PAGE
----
16. - Rod - Monday, Apr 18, 16 @ 11:35 am:

    word- if we are talking about President Cullerton’s and Senator Manar’s bill SB 231 as the “proposal”, Speaker Madigan has indicated he does not support the State directly providing the CPS pension fund with $205 million a year for the indefinite future as SB 231 does.

    I believe the House Democrat leadership’s proposal on that issue was HB3695 which would have directly funded the normal costs of the Chicago pension fund via City property taxes and overwhelmingly passed the House last session with Republican support. Then was killed in the Senate by President Cullerton.

    If there can be property tax relief for schools by replacing that funding stream with income tax dollars utilizing Lou Lang’s proposal and a constitutional amendment on the flat tax provision it is possible the State’s burden for pensions could be reduced at least in theory. I know Rich has indicated based on prior attempts that revoking the flat tax provision of the Constitution is unlikely.

    Clearly I think the House, both Republicans and Democrats are not big supporters of SB 231. So using it to fully block a K-12 budget seems not even to have the full support of Democrats in the House.


  17. - wordslinger - Monday, Apr 18, 16 @ 11:45 am:

    –Sling, what I really think is that all of these vital services that are causing suffering are because they can’t go get a court order like so many others have. Compassionate human treatment is discretionary spending in this state. That’s not what the Governor created. That’s what existed long before he ever got there. Doesn’t that strike you as priorities being a bit “mixed up”?–

    I’m not sure what “all these vital services that are causing suffering” means, but Guy, you can really spin yourself dizzy.

    In your first post, you posited the governor is justified in taking hostages to get the GA to “negotiate.”

    In your next post, you claim the governor’s vetoes of funding for social services did not “create” a hostage situation, because they should all be part of a continuing approp., anyway. Presumably, to keep a governor like, say, Rauner, from using his veto to take them hostage.

    That makes sense to you?

    And are you really contending that hundreds of current social service contracts should be part of a continuing appropriation? How would that work?

    What about all the other state vendors whose contracts aren’t being honored? Should they all be part of a continuing appropriation?

    And, once again, is hostage-taking a legitimate tactic, whether it’s Rauner doing it or Cullerton threatening it? I say no, to both, on principle.


  18. - NorsemanR - Monday, Apr 18, 16 @ 11:53 am:

    === … all of these vital services that are causing suffering are because they can’t go get a court order like so many others have. Compassionate human treatment is discretionary spending in this state. That’s not what the Governor created. That’s what existed long before he ever got there. Doesn’t that strike you as priorities being a bit “mixed up”? ===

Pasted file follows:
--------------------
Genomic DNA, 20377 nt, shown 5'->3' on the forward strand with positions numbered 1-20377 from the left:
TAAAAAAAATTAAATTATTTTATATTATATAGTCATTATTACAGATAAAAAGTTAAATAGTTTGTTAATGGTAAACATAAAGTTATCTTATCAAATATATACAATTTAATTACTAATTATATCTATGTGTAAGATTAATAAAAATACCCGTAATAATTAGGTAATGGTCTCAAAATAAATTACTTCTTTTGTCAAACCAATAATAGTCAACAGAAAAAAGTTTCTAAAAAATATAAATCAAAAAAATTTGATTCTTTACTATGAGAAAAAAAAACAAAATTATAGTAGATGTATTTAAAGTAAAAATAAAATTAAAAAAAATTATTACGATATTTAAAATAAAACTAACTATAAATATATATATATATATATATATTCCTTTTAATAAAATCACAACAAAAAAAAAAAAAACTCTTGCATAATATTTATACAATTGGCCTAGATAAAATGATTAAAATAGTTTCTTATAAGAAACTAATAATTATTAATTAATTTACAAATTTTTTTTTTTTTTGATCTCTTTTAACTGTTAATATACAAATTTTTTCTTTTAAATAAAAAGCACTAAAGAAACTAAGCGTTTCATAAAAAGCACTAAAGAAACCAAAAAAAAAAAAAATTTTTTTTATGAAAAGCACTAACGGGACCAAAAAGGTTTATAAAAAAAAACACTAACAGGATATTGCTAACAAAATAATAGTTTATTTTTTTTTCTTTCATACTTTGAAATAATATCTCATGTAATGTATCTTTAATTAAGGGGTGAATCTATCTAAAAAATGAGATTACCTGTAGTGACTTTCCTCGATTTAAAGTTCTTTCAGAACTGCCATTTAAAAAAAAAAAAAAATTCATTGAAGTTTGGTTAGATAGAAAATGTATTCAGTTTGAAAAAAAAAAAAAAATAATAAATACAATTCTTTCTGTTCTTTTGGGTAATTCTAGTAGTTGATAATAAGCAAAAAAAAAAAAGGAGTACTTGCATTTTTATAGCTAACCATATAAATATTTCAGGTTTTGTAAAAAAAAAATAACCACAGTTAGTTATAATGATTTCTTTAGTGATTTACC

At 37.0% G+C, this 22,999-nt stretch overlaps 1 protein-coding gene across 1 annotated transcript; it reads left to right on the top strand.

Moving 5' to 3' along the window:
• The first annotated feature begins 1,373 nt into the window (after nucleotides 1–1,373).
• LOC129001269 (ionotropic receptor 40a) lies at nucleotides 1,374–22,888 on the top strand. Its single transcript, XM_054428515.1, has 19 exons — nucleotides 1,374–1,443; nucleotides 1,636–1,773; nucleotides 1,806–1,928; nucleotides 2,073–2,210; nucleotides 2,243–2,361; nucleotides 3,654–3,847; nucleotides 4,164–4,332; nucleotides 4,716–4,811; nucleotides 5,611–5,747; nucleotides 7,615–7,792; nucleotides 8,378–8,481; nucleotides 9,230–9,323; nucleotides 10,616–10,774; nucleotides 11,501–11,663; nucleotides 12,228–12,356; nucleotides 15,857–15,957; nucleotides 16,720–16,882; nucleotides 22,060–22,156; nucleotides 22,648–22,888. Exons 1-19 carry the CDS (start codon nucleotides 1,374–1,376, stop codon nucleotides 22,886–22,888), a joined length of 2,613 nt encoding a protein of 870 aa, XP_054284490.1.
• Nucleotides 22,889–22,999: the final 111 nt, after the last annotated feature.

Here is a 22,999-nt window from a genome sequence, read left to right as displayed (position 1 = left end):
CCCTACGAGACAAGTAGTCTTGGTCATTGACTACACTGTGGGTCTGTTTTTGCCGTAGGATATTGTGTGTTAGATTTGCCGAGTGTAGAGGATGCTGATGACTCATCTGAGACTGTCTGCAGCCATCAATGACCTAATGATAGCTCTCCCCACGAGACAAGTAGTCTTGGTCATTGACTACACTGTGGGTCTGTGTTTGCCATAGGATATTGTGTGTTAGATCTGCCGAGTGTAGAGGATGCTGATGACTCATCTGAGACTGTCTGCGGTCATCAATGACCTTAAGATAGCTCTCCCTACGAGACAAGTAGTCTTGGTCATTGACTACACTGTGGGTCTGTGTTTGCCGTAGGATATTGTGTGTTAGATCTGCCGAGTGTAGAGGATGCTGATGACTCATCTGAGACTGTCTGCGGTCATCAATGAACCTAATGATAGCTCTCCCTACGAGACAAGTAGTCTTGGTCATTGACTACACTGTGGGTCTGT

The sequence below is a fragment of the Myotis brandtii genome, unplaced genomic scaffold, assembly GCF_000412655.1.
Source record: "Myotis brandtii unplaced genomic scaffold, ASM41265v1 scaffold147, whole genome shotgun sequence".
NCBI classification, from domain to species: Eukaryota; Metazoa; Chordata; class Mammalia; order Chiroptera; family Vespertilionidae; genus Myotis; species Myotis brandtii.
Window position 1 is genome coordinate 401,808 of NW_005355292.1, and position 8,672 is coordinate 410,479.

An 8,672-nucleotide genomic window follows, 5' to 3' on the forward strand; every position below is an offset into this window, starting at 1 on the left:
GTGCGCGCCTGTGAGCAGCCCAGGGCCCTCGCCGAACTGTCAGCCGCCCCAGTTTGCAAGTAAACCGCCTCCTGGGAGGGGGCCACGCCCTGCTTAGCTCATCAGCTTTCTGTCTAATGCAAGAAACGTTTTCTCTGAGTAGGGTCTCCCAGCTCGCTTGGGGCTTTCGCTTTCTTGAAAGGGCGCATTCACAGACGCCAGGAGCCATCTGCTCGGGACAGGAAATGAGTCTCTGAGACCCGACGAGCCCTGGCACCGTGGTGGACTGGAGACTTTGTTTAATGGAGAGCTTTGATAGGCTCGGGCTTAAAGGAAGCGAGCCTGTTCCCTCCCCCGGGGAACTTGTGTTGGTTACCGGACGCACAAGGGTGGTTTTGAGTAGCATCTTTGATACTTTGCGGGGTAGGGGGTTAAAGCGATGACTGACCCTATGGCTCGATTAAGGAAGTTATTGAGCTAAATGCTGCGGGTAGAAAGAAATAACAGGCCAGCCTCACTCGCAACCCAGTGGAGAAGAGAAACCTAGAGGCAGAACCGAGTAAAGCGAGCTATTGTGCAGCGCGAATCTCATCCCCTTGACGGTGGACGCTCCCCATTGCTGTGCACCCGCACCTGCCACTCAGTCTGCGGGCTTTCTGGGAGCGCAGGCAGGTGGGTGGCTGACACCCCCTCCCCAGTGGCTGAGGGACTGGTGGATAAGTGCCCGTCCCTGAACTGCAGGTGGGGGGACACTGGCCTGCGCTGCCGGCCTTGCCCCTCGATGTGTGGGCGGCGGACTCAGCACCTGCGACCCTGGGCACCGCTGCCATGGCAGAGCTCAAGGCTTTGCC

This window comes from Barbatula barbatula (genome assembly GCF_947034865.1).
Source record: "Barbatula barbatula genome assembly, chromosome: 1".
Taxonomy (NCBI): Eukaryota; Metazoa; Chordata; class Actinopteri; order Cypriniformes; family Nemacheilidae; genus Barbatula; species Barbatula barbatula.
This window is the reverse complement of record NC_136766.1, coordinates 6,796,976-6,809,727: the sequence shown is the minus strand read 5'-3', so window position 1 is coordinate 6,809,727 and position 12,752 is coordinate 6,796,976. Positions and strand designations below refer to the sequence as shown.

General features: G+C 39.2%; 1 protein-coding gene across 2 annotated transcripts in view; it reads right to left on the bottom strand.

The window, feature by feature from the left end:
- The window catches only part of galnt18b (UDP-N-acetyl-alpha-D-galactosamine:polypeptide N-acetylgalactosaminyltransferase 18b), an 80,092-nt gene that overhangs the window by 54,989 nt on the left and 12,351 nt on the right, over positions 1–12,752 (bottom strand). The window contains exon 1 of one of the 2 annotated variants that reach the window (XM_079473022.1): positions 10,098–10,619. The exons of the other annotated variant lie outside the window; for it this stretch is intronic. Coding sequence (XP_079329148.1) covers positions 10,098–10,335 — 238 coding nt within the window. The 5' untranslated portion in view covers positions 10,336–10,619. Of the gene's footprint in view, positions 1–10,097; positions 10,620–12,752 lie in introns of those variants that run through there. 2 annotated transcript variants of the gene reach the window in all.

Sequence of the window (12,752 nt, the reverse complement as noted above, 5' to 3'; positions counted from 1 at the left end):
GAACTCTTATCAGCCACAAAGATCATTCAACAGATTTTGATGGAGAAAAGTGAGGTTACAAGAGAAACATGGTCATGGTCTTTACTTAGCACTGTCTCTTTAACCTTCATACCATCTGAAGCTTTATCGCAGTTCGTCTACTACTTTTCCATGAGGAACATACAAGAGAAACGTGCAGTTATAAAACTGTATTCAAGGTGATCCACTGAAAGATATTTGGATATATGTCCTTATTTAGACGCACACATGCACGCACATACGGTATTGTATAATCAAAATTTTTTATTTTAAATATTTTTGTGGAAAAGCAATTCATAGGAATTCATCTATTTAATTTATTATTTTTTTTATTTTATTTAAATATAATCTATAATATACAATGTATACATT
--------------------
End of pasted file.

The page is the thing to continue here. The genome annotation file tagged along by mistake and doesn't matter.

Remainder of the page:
What strikes me as mixed up is your logic. The court orders I’ve seen have all been linked to a federal legal issue. Pay for workers, fed labor law. Medicaid for a lot of services, etc. There has been adjudication as to whether these programs are non-discretionary or otherwise pursuant to state law.


  19. - Jimmy H - Monday, Apr 18, 16 @ 12:08 pm:

    - walker - Monday, Apr 18, 16 @ 11:32 am:

    Walker, exactly my thoughts.

    Almost every evening on the local news there’s been a story on a local K-12 school and how they will have to shutdown if there’s no funding.

    As an aside- Michael Madigan had a LTE in the Journal Register that ran on primary day. It was concerning the plight of Social Services,cosigned by 17 social services orgs. Madigan does care about Social Services, it is a priority for him.


  20. - Honeybear - Monday, Apr 18, 16 @ 12:11 pm:

    A Guy- Compassionate human treatment is discretionary spending in this state.

    What do you mean?


  21. - illini - Monday, Apr 18, 16 @ 12:13 pm:

    wordslinger - stated better than I could have. There are no free passes on this site.


  22. - A guy - Monday, Apr 18, 16 @ 12:15 pm:

    Fellas, the reinterpreting and redefining of what I’m saying might satisfy you. But it’s not honest. Our priorities in this state are royally messed up. They have been for a long time. It’s not as if any of these things are unimportant, but some are life and death.

    Demo, referring to it as a game, it was my intention to compare it to a strategy (ala poker), not an athletic competition. But, having said that, I could not agree with you more. None of this is a game (or play). I certainly don’t mean for it to come across that way. It’s terrible, even close to torture in some cases. Most or all of the blame seems to go mostly one way here, though there are exceptions. We have to get beyond it. I’m hoping, praying, and doing what I can to help.


  23. - Norseman - Monday, Apr 18, 16 @ 12:24 pm:

    === Our priorities in this state are royally messed up. ===

    Whether they’re messed or not is certainly in the eye of the beholder. In our system of government, priorities are set by our legislators and governor. I don’t agree with all the priorities, but other than advocating a change in the policy and policy-makers I have to live with them. My big ask is that there be a performance assessment to ensure the programs that are designed to meet priorities be effective and efficient.


  24. - Honeybear - Monday, Apr 18, 16 @ 12:26 pm:

    I repeat

    A Guy- Compassionate human treatment is discretionary spending in this state.